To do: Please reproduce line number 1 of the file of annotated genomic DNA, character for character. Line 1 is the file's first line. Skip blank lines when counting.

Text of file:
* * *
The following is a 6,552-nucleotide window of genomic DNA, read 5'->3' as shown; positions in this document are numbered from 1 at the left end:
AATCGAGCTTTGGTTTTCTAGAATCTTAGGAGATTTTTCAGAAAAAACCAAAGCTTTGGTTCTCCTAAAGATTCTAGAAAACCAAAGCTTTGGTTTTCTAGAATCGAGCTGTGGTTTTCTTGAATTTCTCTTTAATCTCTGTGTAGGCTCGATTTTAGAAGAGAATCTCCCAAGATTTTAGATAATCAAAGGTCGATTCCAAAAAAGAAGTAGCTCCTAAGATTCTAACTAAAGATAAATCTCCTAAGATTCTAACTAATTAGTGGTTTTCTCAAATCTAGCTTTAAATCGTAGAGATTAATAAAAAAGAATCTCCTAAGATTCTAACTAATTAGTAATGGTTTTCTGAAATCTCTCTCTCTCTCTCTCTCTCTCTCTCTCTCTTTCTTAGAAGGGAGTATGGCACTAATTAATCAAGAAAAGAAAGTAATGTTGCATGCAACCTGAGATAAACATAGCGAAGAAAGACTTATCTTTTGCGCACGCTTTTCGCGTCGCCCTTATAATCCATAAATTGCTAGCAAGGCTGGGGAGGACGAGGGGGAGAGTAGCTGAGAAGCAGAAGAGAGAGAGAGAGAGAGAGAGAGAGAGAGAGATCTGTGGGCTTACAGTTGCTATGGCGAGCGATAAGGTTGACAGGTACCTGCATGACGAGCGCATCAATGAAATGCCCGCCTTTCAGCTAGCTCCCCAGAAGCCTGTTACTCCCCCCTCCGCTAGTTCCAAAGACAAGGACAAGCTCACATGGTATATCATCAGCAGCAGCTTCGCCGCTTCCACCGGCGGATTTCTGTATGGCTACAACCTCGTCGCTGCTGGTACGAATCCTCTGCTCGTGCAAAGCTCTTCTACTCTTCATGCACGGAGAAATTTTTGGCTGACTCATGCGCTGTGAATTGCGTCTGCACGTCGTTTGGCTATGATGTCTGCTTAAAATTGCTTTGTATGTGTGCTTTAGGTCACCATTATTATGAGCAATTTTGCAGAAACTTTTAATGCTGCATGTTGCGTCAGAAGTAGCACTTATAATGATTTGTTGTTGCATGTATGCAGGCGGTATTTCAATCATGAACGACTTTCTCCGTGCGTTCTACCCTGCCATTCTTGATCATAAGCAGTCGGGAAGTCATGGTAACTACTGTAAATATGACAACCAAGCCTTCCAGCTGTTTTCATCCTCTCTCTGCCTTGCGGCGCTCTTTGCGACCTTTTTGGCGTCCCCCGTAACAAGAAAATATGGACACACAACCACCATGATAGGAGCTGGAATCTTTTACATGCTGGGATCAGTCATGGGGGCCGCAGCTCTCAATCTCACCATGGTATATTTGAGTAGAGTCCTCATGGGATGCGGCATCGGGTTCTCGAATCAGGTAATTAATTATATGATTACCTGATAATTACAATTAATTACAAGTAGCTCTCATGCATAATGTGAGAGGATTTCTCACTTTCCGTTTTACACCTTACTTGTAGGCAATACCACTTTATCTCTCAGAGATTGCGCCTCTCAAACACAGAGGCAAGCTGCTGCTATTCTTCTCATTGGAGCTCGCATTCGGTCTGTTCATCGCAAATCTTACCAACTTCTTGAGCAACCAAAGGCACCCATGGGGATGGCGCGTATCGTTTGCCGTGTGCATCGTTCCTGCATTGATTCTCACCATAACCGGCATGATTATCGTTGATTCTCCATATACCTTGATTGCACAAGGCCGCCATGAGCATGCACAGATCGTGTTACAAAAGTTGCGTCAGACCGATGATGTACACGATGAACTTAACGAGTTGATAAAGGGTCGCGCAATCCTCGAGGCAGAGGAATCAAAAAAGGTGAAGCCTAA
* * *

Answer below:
The following is a 6,552-nucleotide window of genomic DNA, read 5'->3' as shown; positions in this document are numbered from 1 at the left end: